MARCH 14-27, 1863.--The Steele's Bayou
HEADQUARTERS FEATHERSTON'S BRIGADE,
MAJOR: In obedience to orders, I submit the following report of the troops under my command on Rolling Fork and Deer Creek:
About 3 a.m., March 19, I was ordered to move my brigade to Snyder's Bluff as rapidly as possible; to take two regiments from that point and one section of artillery, and proceed up Sunflower River and Rolling Fork to the junction of Rolling Fork and Deer Creek, to which point the enemy was said to be directing his movements. The order was promptly obeyed, and on Friday (20th), about 3 p.m., we arrived at the mouth of Rolling Fork, and disembarked the troops, who had to march through water three quarters of a mile before reaching land. Colonel Ferguson had preceded me from near Greenville, Miss., with his command, consisting of a battalion of infantry, six pieces of artillery, and a squadron of cavalry some 40 or 50 in number. Colonel Ferguson had previously engaged the enemy and driven back his advance guard from Dr. Chaney's house, immediately in the fork of Rolling Fork and Deer Creek. My artillery and infantry were moved rapidly from the boat landing, a distance of some 6 or 7 miles, to the head of Rolling Fork, and arrived there from 4.30 to 5 p.m. I immediately assumed command of all the forces, and placed them in position for an immediate attack The battalion of infantry was placed on the right, extending up to Deer Creek. The Twenty-second and Twenty-third Mississippi Regiments were placed on the left in the nearest strip of woods to the enemy, and extending down Deer Creek below the enemy's line of boats the artillery on the more elevated position in the center. The enemy's boats (five in number), commanded by Admiral Porter, were lying a few hundred yards below the junction of Rolling Fork and Deer Creek, surrounded by an open field from one-half to a mile wide, and near a large, elevated mound, upon which he had planted a land battery of not more than two guns. The infantry were ordered to throw out companies of skirmishers in advance, with instructions to fire at every man who made his appearance on the boats. This disposition of the troops having been made, a brisk fire was opened by our artillery and continued until dark. This fire was responded to by the enemy's gunboats as well as their land battery until night. There was no hope of boarding the boats at this time by the infantry, as they were in the middle of the stream, and could not be reached without passing through water from 10 to 20 feet deep.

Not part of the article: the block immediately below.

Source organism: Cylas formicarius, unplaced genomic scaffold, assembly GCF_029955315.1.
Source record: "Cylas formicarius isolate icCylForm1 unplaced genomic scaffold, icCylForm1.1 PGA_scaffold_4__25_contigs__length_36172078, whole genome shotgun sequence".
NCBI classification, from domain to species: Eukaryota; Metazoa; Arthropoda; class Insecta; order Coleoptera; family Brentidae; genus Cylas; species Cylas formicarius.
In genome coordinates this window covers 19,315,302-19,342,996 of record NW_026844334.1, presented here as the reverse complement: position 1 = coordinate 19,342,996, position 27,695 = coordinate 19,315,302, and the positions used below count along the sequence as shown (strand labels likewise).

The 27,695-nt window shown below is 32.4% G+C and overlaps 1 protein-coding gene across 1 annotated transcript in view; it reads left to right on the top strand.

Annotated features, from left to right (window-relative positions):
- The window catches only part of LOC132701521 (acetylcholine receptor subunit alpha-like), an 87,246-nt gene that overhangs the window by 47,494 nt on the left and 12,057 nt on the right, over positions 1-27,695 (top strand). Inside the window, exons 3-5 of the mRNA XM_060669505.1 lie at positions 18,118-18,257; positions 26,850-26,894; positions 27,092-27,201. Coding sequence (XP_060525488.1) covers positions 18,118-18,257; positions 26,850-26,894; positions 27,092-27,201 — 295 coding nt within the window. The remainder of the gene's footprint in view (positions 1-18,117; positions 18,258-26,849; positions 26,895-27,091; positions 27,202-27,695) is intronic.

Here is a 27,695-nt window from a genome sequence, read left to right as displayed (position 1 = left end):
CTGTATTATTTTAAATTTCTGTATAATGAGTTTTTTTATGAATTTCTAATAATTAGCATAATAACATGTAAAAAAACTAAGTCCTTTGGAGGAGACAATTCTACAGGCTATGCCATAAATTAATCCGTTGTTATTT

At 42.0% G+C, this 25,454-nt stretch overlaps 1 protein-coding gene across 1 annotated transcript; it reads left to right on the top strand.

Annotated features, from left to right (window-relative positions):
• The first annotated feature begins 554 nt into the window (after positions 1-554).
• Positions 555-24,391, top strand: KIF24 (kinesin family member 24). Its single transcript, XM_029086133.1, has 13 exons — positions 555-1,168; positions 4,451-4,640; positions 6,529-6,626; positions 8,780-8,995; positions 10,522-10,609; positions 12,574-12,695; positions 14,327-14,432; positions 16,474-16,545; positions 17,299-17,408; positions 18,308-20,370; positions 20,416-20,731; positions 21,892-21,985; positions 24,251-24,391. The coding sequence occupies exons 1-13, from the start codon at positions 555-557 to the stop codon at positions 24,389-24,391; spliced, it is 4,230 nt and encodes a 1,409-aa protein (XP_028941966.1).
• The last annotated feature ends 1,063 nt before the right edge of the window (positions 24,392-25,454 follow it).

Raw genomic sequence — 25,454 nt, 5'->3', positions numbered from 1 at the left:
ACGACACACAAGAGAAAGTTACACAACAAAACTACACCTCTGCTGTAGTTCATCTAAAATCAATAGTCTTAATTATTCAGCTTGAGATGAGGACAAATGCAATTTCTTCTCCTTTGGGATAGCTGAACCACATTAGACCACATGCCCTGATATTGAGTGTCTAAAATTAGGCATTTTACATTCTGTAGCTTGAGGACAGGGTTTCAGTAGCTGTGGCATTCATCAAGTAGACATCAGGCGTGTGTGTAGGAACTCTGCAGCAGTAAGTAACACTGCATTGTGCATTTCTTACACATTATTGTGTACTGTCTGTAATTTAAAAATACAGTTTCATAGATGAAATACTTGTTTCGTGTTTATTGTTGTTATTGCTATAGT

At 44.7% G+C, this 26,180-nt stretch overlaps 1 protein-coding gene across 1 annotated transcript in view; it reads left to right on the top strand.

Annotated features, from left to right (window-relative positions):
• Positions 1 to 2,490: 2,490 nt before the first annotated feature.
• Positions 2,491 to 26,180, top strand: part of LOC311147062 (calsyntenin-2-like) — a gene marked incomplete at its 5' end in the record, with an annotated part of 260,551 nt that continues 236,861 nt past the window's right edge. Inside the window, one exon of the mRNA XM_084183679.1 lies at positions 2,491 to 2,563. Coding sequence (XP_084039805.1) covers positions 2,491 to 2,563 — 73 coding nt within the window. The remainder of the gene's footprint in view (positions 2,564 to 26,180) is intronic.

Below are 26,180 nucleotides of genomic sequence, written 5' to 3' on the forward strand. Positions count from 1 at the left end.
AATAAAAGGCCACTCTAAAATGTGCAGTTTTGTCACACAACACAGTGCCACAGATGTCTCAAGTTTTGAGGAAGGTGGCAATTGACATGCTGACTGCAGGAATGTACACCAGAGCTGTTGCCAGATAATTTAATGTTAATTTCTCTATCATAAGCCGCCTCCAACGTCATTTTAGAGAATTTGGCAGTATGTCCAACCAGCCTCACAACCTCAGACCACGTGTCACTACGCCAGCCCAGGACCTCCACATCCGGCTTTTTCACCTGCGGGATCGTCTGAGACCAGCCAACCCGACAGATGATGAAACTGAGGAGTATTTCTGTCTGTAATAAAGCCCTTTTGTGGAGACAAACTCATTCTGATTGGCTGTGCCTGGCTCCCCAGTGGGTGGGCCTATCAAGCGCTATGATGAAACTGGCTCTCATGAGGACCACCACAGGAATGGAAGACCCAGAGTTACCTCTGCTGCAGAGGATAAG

The troops remained in position during the night, with instructions that if the boats landed on the east side of Deer Creek to board whenever an opportunity offered. During the night their land battery moved from the Mound to the boats, and the boats commenced moving down stream.
Next morning the attack was renewed. Skirmishers were thrown forward to the nearest points of woods on both sides of the creek, and a constant fire kept up during the day. The artillery was not used on the second day, for the reason that the supply of ammunition was nearly exhausted by the firing on Friday. The country from the head of Rolling Fork down Deer Creek to Black Bayou is nearly a continuous chain of plantations, cleared on both sides, and but few points of woods running to the bank of the stream to serve as a covert and protection for sharpshooters. Owing to the high stage of water in Deer Creek, their guns could be sufficiently depressed on the boats to use grape and canister.